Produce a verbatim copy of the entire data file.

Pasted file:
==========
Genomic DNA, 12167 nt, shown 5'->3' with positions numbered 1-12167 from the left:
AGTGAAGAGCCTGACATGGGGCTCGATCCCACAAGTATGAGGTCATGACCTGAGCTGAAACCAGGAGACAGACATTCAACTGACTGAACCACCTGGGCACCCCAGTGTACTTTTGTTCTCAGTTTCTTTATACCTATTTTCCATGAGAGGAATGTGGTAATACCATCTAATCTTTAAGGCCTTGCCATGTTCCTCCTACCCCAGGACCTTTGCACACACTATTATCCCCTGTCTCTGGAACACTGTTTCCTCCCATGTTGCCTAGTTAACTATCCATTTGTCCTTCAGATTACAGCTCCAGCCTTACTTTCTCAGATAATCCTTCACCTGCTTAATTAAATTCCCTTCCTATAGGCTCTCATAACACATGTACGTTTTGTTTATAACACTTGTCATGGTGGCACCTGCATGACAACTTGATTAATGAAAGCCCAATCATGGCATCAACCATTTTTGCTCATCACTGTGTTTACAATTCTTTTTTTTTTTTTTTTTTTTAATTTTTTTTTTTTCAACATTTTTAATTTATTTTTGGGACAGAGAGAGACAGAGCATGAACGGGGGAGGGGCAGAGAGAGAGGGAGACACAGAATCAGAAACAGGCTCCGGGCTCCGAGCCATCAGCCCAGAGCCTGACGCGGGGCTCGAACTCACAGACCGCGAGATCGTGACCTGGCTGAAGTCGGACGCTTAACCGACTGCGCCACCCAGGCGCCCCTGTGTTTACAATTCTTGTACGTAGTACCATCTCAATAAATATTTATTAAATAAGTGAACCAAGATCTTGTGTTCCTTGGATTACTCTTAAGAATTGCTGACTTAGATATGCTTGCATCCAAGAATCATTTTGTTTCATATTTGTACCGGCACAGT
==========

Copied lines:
Genomic DNA, 12167 nt, shown 5'->3' with positions numbered 1-12167 from the left:
AGTGAAGAGCCTGACATGGGGCTCGATCCCACAAGTATGAGGTCATGACCTGAGCTGAAACCAGGAGACAGACATTCAACTGACTGAACCACCTGGGCACCCCAGTGTACTTTTGTTCTCAGTTTCTTTATACCTATTTTCCATGAGAGGAATGTGGTAATACCATCTAATCTTTAAGGCCTTGCCATGTTCCTCCTACCCCAGGACCTTTGCACACACTATTATCCCCTGTCTCTGGAACACTGTTTCCTCCCATGTTGCCTAGTTAACTATCCATTTGTCCTTCAGATTACAGCTCCAGCCTTACTTTCTCAGATAATCCTTCACCTGCTTAATTAAATTCCCTTCCTATAGGCTCTCATAACACATGTACGTTTTGTTTATAACACTTGTCATGGTGGCACCTGCATGACAACTTGATTAATGAAAGCCCAATCATGGCATCAACCATTTTTGCTCATCACTGTGTTTACAATTCTTTTTTTTTTTTTTTTTTTTAATTTTTTTTTTTTCAACATTTTTAATTTATTTTTGGGACAGAGAGAGACAGAGCATGAACGGGGGAGGGGCAGAGAGAGAGGGAGACACAGAATCAGAAACAGGCTCCGGGCTCCGAGCCATCAGCCCAGAGCCTGACGCGGGGCTCGAACTCACAGACCGCGAGATCGTGACCTGGCTGAAGTCGGACGCTTAACCGACTGCGCCACCCAGGCGCCCCTGTGTTTACAATTCTTGTACGTAGTACCATCTCAATAAATATTTATTAAATAAGTGAACCAAGATCTTGTGTTCCTTGGATTACTCTTAAGAATTGCTGACTTAGATATGCTTGCATCCAAGAATCATTTTGTTTCATATTTGTACCGGCACAGT